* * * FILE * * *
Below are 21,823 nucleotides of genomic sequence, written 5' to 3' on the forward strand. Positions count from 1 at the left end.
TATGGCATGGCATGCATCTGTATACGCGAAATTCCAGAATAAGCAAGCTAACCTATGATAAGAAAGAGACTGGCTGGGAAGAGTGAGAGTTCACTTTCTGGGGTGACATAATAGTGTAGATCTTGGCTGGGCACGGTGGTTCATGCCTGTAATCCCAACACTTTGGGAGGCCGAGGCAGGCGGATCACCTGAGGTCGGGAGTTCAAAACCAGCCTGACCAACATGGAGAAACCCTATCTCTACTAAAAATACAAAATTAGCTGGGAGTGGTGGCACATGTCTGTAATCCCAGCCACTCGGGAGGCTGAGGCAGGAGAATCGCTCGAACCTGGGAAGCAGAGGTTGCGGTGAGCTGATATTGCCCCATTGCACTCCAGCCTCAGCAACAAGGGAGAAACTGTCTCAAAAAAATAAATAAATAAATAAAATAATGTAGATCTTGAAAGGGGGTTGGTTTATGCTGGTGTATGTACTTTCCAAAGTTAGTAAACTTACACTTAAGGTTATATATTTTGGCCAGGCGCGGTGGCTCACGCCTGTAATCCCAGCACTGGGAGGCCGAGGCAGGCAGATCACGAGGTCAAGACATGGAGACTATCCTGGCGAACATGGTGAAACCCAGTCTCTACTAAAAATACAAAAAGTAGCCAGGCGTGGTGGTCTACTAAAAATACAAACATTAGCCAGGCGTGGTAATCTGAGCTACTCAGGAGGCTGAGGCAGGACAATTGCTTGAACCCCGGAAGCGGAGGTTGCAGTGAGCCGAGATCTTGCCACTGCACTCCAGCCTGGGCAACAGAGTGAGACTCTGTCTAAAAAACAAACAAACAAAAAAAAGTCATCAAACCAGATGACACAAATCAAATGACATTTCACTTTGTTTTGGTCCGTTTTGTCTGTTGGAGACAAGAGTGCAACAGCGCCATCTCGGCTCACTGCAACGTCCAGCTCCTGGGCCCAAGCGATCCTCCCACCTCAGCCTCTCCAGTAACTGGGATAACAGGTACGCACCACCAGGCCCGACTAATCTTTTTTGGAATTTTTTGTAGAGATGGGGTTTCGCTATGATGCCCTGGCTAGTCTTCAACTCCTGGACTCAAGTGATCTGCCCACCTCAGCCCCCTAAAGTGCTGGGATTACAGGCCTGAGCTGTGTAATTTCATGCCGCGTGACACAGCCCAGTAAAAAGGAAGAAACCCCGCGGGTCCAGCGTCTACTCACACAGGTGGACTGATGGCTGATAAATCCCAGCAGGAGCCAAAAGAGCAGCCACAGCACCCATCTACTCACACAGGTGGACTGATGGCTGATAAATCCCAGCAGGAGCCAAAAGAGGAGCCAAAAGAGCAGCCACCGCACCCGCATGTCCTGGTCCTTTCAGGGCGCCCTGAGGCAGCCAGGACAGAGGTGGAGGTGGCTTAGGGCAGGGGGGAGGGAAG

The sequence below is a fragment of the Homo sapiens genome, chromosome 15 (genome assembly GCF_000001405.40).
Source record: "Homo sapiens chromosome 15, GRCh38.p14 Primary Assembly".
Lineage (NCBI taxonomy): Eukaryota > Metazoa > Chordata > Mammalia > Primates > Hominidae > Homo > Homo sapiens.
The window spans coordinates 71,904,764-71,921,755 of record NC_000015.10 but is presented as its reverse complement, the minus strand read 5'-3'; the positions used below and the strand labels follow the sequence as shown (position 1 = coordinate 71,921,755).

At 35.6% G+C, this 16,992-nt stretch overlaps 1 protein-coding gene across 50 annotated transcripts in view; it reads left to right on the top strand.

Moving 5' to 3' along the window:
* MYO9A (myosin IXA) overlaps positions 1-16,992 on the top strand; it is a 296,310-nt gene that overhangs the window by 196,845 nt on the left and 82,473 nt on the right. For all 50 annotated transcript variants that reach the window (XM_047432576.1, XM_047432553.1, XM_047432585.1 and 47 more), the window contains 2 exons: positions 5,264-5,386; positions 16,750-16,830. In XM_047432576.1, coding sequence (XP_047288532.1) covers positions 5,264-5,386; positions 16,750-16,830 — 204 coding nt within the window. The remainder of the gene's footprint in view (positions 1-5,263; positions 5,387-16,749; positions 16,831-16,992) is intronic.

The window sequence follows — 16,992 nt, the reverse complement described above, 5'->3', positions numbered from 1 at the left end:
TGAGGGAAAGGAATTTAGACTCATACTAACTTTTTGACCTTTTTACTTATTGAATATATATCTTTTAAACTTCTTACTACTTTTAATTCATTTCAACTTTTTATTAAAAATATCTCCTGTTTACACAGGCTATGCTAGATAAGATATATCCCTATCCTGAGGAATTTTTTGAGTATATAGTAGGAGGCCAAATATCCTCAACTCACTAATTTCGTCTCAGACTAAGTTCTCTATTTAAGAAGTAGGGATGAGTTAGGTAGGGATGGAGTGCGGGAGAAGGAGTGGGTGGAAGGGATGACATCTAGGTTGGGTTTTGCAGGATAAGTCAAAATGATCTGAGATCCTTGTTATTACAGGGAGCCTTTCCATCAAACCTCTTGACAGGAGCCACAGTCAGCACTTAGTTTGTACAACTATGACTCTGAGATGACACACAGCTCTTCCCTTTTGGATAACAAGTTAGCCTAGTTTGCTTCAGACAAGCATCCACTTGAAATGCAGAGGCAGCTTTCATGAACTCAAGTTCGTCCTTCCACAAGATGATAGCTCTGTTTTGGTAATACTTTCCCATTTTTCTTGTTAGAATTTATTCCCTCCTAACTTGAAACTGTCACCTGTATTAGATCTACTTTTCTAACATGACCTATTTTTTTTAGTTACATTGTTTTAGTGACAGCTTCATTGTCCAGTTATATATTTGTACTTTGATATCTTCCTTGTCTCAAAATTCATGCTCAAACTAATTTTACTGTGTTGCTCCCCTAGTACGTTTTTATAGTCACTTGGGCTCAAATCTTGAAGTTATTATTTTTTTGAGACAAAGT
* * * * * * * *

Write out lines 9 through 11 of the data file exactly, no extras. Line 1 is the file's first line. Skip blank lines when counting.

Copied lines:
* MYO9A (myosin IXA) overlaps positions 1-16,992 on the top strand; it is a 296,310-nt gene that overhangs the window by 196,845 nt on the left and 82,473 nt on the right. For all 50 annotated transcript variants that reach the window (XM_047432576.1, XM_047432553.1, XM_047432585.1 and 47 more), the window contains 2 exons: positions 5,264-5,386; positions 16,750-16,830. In XM_047432576.1, coding sequence (XP_047288532.1) covers positions 5,264-5,386; positions 16,750-16,830 — 204 coding nt within the window. The remainder of the gene's footprint in view (positions 1-5,263; positions 5,387-16,749; positions 16,831-16,992) is intronic.

The window sequence follows — 16,992 nt, the reverse complement described above, 5'->3', positions numbered from 1 at the left end:
TGAGGGAAAGGAATTTAGACTCATACTAACTTTTTGACCTTTTTACTTATTGAATATATATCTTTTAAACTTCTTACTACTTTTAATTCATTTCAACTTTTTATTAAAAATATCTCCTGTTTACACAGGCTATGCTAGATAAGATATATCCCTATCCTGAGGAATTTTTTGAGTATATAGTAGGAGGCCAAATATCCTCAACTCACTAATTTCGTCTCAGACTAAGTTCTCTATTTAAGAAGTAGGGATGAGTTAGGTAGGGATGGAGTGCGGGAGAAGGAGTGGGTGGAAGGGATGACATCTAGGTTGGGTTTTGCAGGATAAGTCAAAATGATCTGAGATCCTTGTTATTACAGGGAGCCTTTCCATCAAACCTCTTGACAGGAGCCACAGTCAGCACTTAGTTTGTACAACTATGACTCTGAGATGACACACAGCTCTTCCCTTTTGGATAACAAGTTAGCCTAGTTTGCTTCAGACAAGCATCCACTTGAAATGCAGAGGCAGCTTTCATGAACTCAAGTTCGTCCTTCCACAAGATGATAGCTCTGTTTTGGTAATACTTTCCCATTTTTCTTGTTAGAATTTATTCCCTCCTAACTTGAAACTGTCACCTGTATTAGATCTACTTTTCTAACATGACCTATTTTTTTTAGTTACATTGTTTTAGTGACAGCTTCATTGTCCAGTTATATATTTGTACTTTGATATCTTCCTTGTCTCAAAATTCATGCTCAAACTAATTTTACTGTGTTGCTCCCCTAGTACGTTTTTATAGTCACTTGGGCTCAAATCTTGAAGTTATTATTTTTTTGAGACAAAGT